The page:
References

All Tables

Table 1

Properties and observations log of the two program stars.

Table 2

Measured S/N ratios and barycentric radial velocities.

Table 3

Stellar parameters of the targets.

Table 4

Abundances of the species observed in CS 22186-005 and CS 30344-033.

Table 5

Abundance uncertainties due to uncertainties in the atmospheric parameters.

All Figures

thumbnail Fig. 1

The 4225−4238 Å region of the final spectra of CS 22186-005 and CS 30344-033.

Open with DEXTER
In the text
thumbnail Fig. 2

Comparison of the measured EWs in this study (TS) and in the studies of Preston et al. (2006) and For & Sneden (2010).

Open with DEXTER
In the text
thumbnail Fig. 3

Evolutionary tracks for HB stars of different masses and metallicity Z = 0.00003 in the log  Tlog  g plane (Cassisi et al. 2004). The black dots indicate the position of the two stars, with the spectroscopically derived log  g, and the red dots correspond to the “photometric” log  g, derived from the spectroscopic estimate, according to the empirical calibration of Preston et al. (2006).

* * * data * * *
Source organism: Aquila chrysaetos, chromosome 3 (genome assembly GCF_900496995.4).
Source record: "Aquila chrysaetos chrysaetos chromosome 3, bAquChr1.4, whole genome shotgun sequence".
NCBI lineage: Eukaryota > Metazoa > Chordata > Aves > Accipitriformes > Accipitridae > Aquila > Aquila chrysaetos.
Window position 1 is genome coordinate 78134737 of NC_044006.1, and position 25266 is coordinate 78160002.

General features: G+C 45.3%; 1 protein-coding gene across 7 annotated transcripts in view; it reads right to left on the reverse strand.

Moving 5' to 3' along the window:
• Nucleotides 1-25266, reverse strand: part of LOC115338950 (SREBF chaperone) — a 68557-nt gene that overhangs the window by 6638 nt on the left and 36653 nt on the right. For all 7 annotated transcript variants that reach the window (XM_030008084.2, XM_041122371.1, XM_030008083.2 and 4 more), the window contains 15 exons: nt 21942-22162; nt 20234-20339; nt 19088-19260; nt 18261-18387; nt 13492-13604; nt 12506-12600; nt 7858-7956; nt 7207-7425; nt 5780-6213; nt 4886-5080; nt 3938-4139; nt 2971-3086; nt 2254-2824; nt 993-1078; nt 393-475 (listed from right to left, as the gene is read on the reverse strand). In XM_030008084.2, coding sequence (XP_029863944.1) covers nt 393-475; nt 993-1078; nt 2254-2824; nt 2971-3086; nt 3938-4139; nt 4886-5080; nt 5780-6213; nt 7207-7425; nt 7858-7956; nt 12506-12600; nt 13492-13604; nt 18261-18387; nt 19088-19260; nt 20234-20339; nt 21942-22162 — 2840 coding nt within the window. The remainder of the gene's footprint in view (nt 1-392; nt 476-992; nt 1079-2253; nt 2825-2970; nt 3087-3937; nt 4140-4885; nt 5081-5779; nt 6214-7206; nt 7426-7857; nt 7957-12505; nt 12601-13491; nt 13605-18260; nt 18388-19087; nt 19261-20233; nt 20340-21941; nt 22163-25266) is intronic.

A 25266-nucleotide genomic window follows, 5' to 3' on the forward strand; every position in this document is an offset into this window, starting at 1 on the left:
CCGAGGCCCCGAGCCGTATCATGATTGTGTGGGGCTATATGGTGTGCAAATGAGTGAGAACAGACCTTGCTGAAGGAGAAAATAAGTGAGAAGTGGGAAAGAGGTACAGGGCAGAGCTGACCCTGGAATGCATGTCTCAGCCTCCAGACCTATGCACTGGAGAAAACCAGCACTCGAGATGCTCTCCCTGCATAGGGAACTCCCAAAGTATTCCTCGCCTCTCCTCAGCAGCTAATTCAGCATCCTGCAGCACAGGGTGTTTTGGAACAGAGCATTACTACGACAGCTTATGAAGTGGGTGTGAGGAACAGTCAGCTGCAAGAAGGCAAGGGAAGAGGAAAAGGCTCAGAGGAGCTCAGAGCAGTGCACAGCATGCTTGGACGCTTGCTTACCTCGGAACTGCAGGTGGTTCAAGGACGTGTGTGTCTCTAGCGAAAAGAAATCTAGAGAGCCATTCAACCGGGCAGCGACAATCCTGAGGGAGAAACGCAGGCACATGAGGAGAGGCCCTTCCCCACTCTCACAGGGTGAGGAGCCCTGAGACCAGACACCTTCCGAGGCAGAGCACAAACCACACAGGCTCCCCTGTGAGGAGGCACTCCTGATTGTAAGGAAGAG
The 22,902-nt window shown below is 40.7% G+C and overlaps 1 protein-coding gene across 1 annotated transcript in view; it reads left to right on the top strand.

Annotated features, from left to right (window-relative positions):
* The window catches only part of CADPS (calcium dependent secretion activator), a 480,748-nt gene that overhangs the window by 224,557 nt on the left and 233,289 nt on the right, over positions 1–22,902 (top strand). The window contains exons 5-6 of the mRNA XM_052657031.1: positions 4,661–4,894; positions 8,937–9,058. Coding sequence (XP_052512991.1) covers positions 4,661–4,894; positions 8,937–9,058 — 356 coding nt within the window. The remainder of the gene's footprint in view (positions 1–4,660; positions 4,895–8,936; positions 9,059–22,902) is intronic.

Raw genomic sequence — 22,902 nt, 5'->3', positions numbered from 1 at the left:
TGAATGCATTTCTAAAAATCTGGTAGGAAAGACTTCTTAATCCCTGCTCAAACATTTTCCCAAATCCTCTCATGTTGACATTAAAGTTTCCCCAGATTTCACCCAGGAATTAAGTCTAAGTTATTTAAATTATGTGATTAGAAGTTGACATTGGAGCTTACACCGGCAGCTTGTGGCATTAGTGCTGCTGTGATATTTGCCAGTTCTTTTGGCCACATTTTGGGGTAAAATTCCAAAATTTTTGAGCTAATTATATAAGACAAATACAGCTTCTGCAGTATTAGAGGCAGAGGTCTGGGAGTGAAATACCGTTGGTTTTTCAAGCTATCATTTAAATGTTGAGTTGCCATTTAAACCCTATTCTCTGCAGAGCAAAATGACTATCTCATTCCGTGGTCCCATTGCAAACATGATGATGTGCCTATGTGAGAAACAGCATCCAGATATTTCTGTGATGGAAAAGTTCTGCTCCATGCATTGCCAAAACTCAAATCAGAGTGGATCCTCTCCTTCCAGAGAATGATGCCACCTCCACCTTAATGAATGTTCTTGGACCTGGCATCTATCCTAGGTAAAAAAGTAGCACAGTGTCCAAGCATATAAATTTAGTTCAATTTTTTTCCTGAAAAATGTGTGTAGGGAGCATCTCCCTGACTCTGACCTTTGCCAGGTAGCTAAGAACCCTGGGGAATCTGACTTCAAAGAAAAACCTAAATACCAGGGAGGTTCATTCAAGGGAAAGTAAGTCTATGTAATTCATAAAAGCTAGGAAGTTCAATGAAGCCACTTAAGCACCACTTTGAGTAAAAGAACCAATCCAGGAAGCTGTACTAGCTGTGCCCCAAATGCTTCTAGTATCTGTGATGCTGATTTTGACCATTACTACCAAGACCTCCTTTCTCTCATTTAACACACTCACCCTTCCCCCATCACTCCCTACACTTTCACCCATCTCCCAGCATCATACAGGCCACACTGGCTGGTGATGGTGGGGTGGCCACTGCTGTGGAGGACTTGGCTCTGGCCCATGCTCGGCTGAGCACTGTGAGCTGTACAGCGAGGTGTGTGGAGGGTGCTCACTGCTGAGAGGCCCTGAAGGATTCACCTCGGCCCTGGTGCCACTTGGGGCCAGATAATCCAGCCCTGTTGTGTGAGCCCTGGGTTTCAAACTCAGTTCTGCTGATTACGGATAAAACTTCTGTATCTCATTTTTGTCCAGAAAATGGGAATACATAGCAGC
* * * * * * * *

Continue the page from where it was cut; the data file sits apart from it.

Open with DEXTER
In the text
thumbnail Fig. 4

Comparison for CS 22186-005 of the abundance ratios derived from this analysis with the previous studies of Preston et al. (2006) and For & Sneden (2010). The error bars show the random uncertainties in the abundance ratios.

Open with DEXTER
In the text
thumbnail Fig. 5

Light-odd elements (Na and Al) abundance ratios as a function of [ Fe/H ]. Open triangles show the Galactic giant and turnoff stars (Yong et al. 2013). The error bars show the random errors for each program star.

Open with DEXTER
In the text
thumbnail Fig. 6

α-element (Mg, Si, Ca, Ti) abundance ratios of the program stars, compared with the Galactic trend. Symbols and references are the same as in Fig. 5.

Open with DEXTER
In the text
thumbnail Fig. 7

[ Sc,Cr,Mn,Co,Ni/Fe ] vs. [ Fe/H ]. Symbols and references are the same as in Fig. 5.

Open with DEXTER
In the text
thumbnail Fig. 8

[ Ba,Sr/Fe ] vs. [ Fe/H ]. Symbols and references are the same as in Fig. 5.

Open with DEXTER
In the text
thumbnail Fig. 9

[ Ba/Sr ] vs. [ Ba/Fe ]. Symbols and references are the same as in Fig. 5.

Open with DEXTER
In the text